For a long time, the acute shortage of reliable electricity supply is a longstanding issue that has hindered economic growth and industrial development. The Word Bank said that epileptic power supply costs businesses in Nigeria about $29 billion yearly. 

Industries heavily reliant on electricity, such as manufacturing and technology, face increased operational costs due to the need for alternative power sources. This strains an already challenging business environment, hindering competitiveness and expansion.

Most companies, like Coca-cola, Wempco, Nigeria Flour Mills and especially the multi na­tionals self-generate their power. They have moved away from depending on the national grid. Back in 2016, the expenditure on average for a month amounted to approximately N20.8 billion for such self-generation efforts.

According to the International Renewable Energy Agency (IRENA), 84% of urban households use backup power supply systems such as fossil diesel/ gasoline generators, while 86% of the companies in Nigeria own or share a generator. This intensive and widespread use culminated in making Nigeria the highest importer of PMS and diesel generators in Africa as of 2022.

To run these generators does not come cheap. Nigerian households and businesses spend a whopping $22 billion annually to fuel generators powering their homes and business. Once, top listed firms by market capitalisation, including Dangote Cement, BUA Foods, Guaranty Trust Holding Company (GTCO), and Zenith Bank, expended N207.54 billion on energy. Given that the fuel utilized to operate prevalent energy source generators has experienced an increase of over three times, and with the likelihood of further hike, this expense is set to reach heights imaginable heights by the year-end.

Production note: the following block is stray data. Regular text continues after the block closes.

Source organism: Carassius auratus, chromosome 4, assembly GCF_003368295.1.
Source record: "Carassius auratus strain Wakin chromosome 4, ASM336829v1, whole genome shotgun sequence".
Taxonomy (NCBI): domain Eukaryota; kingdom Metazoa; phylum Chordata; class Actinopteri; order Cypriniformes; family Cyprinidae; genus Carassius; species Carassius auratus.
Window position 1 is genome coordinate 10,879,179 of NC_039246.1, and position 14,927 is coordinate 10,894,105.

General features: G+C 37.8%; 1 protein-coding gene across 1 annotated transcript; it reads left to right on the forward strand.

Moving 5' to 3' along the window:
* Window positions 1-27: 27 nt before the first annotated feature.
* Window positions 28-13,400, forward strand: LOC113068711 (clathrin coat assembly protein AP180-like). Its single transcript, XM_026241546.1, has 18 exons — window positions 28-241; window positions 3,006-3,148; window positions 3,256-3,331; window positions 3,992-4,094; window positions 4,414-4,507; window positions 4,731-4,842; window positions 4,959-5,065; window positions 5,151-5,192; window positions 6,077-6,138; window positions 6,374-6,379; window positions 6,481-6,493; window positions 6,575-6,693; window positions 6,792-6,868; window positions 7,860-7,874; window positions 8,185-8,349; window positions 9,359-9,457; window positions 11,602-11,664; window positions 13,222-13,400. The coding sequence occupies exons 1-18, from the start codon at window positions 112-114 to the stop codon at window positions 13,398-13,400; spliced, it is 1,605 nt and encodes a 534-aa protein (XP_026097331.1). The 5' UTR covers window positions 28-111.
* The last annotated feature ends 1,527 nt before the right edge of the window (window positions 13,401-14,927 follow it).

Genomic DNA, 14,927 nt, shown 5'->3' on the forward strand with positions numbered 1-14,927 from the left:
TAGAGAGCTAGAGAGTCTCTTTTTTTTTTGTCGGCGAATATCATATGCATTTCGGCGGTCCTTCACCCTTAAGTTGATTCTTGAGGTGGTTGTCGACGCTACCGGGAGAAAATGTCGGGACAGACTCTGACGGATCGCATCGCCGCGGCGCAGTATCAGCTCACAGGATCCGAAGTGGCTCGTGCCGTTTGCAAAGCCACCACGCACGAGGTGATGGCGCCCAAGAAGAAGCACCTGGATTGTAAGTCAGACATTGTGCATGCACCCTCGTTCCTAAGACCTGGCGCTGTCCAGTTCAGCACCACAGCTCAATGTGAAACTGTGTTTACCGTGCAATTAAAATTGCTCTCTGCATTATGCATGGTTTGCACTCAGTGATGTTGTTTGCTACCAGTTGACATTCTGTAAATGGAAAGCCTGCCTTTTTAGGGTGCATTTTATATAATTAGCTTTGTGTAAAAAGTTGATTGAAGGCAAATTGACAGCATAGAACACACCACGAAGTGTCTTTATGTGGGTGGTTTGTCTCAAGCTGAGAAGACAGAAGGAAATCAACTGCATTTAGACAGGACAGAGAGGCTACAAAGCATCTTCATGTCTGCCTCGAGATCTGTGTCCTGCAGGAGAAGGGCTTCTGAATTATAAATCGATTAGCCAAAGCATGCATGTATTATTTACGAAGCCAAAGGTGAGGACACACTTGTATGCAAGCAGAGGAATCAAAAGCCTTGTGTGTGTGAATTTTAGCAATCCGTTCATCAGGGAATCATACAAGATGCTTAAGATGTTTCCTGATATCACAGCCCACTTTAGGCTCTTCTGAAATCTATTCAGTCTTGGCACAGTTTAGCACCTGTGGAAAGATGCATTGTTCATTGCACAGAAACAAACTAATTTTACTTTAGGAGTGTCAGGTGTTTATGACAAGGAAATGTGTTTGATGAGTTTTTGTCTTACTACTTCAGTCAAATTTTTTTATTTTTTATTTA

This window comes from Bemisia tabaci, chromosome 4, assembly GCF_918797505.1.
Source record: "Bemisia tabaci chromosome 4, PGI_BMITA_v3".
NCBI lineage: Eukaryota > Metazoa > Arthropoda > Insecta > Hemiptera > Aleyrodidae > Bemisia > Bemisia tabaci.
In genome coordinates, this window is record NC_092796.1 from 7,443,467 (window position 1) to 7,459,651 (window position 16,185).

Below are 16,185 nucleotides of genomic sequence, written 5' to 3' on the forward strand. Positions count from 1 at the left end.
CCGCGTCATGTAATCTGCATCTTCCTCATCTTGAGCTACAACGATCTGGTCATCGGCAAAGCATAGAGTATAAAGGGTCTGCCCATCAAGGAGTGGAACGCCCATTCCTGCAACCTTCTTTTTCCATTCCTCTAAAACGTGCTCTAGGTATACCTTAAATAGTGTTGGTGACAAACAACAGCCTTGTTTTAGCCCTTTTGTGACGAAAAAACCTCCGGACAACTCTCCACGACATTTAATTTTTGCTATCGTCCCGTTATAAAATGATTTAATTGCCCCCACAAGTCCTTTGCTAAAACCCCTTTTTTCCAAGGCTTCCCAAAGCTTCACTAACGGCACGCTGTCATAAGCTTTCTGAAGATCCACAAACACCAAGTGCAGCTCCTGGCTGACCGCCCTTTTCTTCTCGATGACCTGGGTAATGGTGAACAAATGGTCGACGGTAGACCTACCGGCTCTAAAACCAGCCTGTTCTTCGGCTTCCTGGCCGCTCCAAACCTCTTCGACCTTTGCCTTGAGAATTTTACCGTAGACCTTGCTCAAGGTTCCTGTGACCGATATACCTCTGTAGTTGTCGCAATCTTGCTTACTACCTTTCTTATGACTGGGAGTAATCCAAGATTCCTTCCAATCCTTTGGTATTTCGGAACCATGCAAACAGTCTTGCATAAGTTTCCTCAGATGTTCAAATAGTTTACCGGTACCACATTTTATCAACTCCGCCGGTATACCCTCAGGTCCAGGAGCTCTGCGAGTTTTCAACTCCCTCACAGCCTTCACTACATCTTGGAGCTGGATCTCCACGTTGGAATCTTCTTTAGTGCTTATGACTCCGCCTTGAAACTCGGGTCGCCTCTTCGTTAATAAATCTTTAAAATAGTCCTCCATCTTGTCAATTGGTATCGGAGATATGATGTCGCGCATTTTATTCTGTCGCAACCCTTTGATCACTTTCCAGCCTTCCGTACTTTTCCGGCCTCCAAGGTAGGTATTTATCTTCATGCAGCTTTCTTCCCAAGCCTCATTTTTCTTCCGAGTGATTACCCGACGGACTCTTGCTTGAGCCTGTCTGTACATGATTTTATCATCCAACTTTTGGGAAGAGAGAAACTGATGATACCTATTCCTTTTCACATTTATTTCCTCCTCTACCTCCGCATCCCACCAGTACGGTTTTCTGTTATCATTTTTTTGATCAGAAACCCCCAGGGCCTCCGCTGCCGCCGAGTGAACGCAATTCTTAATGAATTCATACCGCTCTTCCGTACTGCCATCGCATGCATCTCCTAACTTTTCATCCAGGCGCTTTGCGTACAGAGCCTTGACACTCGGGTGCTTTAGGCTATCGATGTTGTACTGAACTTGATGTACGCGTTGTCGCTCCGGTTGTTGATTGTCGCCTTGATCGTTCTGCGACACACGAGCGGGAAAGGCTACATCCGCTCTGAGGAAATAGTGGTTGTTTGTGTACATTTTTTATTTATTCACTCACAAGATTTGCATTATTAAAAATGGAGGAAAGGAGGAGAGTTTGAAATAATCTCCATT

However, the far-reaching consequences are not limited solely to surging energy costs. Epileptic power also contributes to an industrial exodus from the nation and further acts as a deterrent to foreign direct investment. Numerous industries have purportedly been compelled to cease operations and relocate from the country due to severe power supply issues.

After about 50 years of operation, Michelin and Dunlop tyre companies in Nigeria closed down operations as a result of reasons including the epileptic power supply being experienced over the years in the country. Upon exit, more than 10,000 employees were unfortunately laid off. One of the ripple effects of shutting down business operations. 

In the past five years, over 50 companies reportedly shut down operations due to forex, and power crises within five years. This sends a bad signal to potential investors, especially manufacturers. The prospect of having to allocate profits towards power generation is unappealing for any business owner.

The Siemens project postponement is occurring during a crucial period for Nigeria. As we discussed earlier this week, the Kainji Dam, which supplies a significant portion of Nigeria’s hydropower, relies on the water from the Niger River to turn its turbines. However, the recent coup in Niger and the eventual completion of the Kandadji Dam could potentially impact the long-term stability of this arrangement. Already 85 million Nigerians (43% of the population) do not have access to grid electricity. This situation has the potential to deteriorate even further.

Achieving a stable electricity supply in Nigeria appears to be a distant goal. At this juncture, the government should focus on intensifying its efforts to enhance energy availability within the country. And this should involve a comprehensive push for the extensive development of renewable energy sources.